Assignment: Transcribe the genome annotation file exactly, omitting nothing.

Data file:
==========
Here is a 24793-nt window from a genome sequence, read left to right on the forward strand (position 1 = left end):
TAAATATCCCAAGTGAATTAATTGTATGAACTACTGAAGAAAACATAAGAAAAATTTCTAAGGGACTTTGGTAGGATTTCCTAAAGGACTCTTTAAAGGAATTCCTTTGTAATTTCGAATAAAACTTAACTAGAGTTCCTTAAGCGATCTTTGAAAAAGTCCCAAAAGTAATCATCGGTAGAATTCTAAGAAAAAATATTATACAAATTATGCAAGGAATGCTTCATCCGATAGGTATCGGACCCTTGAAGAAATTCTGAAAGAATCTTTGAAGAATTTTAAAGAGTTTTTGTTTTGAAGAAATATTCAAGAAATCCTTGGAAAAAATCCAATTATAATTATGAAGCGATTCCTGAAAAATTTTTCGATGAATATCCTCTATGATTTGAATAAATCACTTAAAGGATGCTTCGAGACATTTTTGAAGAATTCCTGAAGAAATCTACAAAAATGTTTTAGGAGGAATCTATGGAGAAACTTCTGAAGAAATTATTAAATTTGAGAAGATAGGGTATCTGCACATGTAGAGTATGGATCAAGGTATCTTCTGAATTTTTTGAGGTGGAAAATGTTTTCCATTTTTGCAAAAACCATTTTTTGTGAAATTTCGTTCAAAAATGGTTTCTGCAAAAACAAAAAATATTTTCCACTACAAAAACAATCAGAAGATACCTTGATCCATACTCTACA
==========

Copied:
Here is a 24793-nt window from a genome sequence, read left to right on the forward strand (position 1 = left end):
TAAATATCCCAAGTGAATTAATTGTATGAACTACTGAAGAAAACATAAGAAAAATTTCTAAGGGACTTTGGTAGGATTTCCTAAAGGACTCTTTAAAGGAATTCCTTTGTAATTTCGAATAAAACTTAACTAGAGTTCCTTAAGCGATCTTTGAAAAAGTCCCAAAAGTAATCATCGGTAGAATTCTAAGAAAAAATATTATACAAATTATGCAAGGAATGCTTCATCCGATAGGTATCGGACCCTTGAAGAAATTCTGAAAGAATCTTTGAAGAATTTTAAAGAGTTTTTGTTTTGAAGAAATATTCAAGAAATCCTTGGAAAAAATCCAATTATAATTATGAAGCGATTCCTGAAAAATTTTTCGATGAATATCCTCTATGATTTGAATAAATCACTTAAAGGATGCTTCGAGACATTTTTGAAGAATTCCTGAAGAAATCTACAAAAATGTTTTAGGAGGAATCTATGGAGAAACTTCTGAAGAAATTATTAAATTTGAGAAGATAGGGTATCTGCACATGTAGAGTATGGATCAAGGTATCTTCTGAATTTTTTGAGGTGGAAAATGTTTTCCATTTTTGCAAAAACCATTTTTTGTGAAATTTCGTTCAAAAATGGTTTCTGCAAAAACAAAAAATATTTTCCACTACAAAAACAATCAGAAGATACCTTGATCCATACTCTACA